A Grad missile launched from Gaza landed in an empty kindergarten in Beersheba, causing damage.

Israel permitted 100 trucks carrying humanitarian supplies, and five ambulances donated by Turkey, to enter the Gaza Strip via the Kerem Shalom border crossing.

December 31, 2008

40 more Palestinians, including at least five civilians, were killed, and another mosque in Gaza, which Israel claimed was being used as a military storage site, was bombed.

Additional rocket attacks continued against Israel. A rocket hit the Makif Alef high school in Beersheba, with no injuries reported.

Ninety-three trucks carrying medicine, medical supplies and food donated by Jordan and international organizations were allowed entry to the Gaza Strip, through the Kerem Shalom border crossing.

January 1, 2009

Israeli air strikes hit Gaza's parliament building, and the offices of the education and justice ministries, leaving four dead and 25 wounded, among numerous other sites. The Israeli Air Force dropped a one-ton bomb on the home of Nizar Rayyan, a senior Hamas political leader, in the Jabaliya refugee camp, killing him, and reportedly also 9 women (including at least two of his four wives,) and 11 of his children, and wounding another 30 persons.

Additional rocket attacks on Israel caused limited damage.

Ninety trucks carrying food and medical supplies provided by international organisations entered the Gaza Strip through the Kerem Shalom border crossing.

January 2, 2009

Israel bombed the homes of 20 Hamas officials and one of these attacks, in Khan Yunis, killed five civilians. Israel briefly opened the Erez crossing to allow about 440 residents with foreign passports to leave the Gaza Strip. In a particularly disturbing incident near Deir al-Balah, a Red Cross ambulance, which had arrived to transport survivors following an initial attack, was destroyed by a secondary Israeli attack. The two crew members in the ambulance were injured and hospitalized.

Thirty Hamas rockets were fired at Israel, resulting in three people being lightly injured.

January 3, 2009

Israeli ground troops entered Gaza for the first time since the outbreak of hostilities on December 27. Israel also bombed the Maqadna Mosque in Beit Lahiya, in which 200 Palestinians had gathered, killing 13, including six children, and wounding many more. The American International School in Gaza was also destroyed in an Israeli attack that killed one person. Abu Zakaria al-Jamal and Jamal Mamduh, along with other senior Hamas figures, were killed in attacks on their homes along with various family members.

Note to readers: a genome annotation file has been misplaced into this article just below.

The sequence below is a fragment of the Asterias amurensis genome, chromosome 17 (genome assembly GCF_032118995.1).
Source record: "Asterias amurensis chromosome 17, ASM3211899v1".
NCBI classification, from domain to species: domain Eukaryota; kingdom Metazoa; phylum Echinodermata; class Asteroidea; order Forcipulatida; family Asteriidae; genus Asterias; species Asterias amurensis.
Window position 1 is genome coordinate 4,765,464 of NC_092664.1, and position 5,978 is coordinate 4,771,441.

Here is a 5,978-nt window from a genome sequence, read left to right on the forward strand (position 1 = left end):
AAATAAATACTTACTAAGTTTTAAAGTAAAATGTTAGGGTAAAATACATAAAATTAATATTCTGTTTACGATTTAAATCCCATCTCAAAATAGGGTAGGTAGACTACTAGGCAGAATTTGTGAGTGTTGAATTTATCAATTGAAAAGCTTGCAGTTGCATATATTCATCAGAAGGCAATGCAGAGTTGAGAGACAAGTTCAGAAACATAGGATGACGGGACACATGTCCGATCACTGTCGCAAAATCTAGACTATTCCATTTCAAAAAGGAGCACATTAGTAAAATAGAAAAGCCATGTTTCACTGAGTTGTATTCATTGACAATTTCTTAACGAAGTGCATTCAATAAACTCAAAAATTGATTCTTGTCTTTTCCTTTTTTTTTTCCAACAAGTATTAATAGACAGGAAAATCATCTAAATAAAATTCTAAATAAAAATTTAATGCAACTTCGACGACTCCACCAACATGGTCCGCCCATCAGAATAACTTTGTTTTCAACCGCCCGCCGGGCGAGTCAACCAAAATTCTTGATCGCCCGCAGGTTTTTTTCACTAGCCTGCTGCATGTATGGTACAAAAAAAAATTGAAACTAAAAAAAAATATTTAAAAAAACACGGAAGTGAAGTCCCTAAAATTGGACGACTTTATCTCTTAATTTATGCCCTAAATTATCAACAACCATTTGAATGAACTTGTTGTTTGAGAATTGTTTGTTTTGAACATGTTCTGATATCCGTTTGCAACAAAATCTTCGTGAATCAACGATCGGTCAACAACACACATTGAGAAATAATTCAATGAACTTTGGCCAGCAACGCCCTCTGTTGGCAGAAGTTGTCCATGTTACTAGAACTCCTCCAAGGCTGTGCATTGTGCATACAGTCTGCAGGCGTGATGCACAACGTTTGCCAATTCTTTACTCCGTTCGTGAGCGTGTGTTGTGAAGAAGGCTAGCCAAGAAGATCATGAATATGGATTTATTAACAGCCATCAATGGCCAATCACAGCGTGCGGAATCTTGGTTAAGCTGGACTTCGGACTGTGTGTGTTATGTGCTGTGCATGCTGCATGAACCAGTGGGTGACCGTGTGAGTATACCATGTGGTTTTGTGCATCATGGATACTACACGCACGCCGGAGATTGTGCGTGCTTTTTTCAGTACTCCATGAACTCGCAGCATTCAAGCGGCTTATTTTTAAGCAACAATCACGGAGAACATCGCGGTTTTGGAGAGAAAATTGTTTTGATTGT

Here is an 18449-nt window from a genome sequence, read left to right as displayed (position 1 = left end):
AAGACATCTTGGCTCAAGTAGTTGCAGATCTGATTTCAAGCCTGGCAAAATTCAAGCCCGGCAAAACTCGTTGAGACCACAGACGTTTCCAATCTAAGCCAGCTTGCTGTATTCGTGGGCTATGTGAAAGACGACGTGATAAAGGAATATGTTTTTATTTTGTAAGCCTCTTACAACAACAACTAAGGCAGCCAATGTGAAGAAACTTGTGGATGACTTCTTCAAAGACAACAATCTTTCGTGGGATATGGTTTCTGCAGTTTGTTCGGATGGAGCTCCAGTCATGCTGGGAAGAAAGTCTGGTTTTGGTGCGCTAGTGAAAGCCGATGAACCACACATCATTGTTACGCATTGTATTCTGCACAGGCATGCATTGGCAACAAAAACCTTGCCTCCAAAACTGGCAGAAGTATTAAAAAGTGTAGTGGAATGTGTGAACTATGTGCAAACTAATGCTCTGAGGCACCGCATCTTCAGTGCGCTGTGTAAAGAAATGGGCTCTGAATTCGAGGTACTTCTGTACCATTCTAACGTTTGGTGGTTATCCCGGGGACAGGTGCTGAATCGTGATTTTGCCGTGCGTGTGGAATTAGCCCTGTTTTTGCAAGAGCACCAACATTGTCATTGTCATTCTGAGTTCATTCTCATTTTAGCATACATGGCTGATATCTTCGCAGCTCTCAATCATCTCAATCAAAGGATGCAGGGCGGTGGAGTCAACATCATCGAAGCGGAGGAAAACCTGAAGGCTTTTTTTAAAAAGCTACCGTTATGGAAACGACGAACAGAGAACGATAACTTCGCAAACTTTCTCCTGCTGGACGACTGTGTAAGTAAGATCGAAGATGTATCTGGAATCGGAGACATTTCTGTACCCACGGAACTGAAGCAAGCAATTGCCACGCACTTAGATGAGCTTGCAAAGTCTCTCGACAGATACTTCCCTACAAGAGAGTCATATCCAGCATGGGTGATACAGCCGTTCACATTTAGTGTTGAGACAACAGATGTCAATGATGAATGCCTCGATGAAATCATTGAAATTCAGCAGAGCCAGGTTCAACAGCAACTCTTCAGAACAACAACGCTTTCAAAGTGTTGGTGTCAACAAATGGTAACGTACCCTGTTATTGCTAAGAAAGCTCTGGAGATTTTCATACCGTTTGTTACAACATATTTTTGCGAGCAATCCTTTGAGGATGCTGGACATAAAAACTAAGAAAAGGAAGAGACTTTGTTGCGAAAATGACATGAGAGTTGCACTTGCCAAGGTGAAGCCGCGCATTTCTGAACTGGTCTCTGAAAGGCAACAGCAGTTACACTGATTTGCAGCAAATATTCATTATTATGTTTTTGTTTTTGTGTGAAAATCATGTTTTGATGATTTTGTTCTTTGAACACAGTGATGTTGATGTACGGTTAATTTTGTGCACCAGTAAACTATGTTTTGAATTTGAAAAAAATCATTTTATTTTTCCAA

At least 34 rockets were fired at Israel, damaging several buildings, and lightly injuring one woman in Netivot. An apartment building in Ashdod was hit, wounding two, as well as a playground in Ashkelon and a cafeteria in a kibbutz bordering the Gaza Strip.

January 4, 2009

Israeli ground troops entered Beit Lahiya and Beit Hanoun, bisected Gaza and surrounded Gaza City, which was the scene of heavy fighting. Senior Hamas figures Hussam Hamdan and Muhammad Hilou, among others, were killed in Israeli attacks.

At least 17 people were reportedly killed and 130 injured when Israeli shells fell near a school and the central market in Gaza City. An Israeli tank shell fired in northern Gaza killed 12 people, apparently including civilians. An Israeli missile hit a house in the Shuja'iyya neighborhood, killing a mother and her four children. An ambulance operating out of Al-Awda hospital in the northern city of Beit Lahiya was shelled, seriously injuring four medical staff. The Israeli military fired tank and naval shells into houses in the Tuffah district and Shati refugee camp, killing numerous civilians. In the notorious “Zeitoun incident,” at least 30 Palestinian civilians including 11 members of the Samouni family, were killed by Israeli forces after reportedly being herded, without explanation, into a warehouse and then attacked.

Fatah officials in Ramallah accused Hamas operatives of a systematic campaign of maiming and killing its Palestinian political rivals in Gaza during the hostilities with Israel, while Hamas announced that it had killed 35 Palestinians suspected of collaborating with Israel.

At least 41 rockets and mortars were fired into Israel, lightly wounding three civilians.

January 5, 2009

Israeli ground forces seized control of large parts of the Gaza Strip, and tens of thousands of Palestinian civilians sought refuge in Gaza City, which was reportedly the scene of numerous street battles. Reports began to emerge that Israel might be using white phosphorous munitions and cluster bombs in the operation.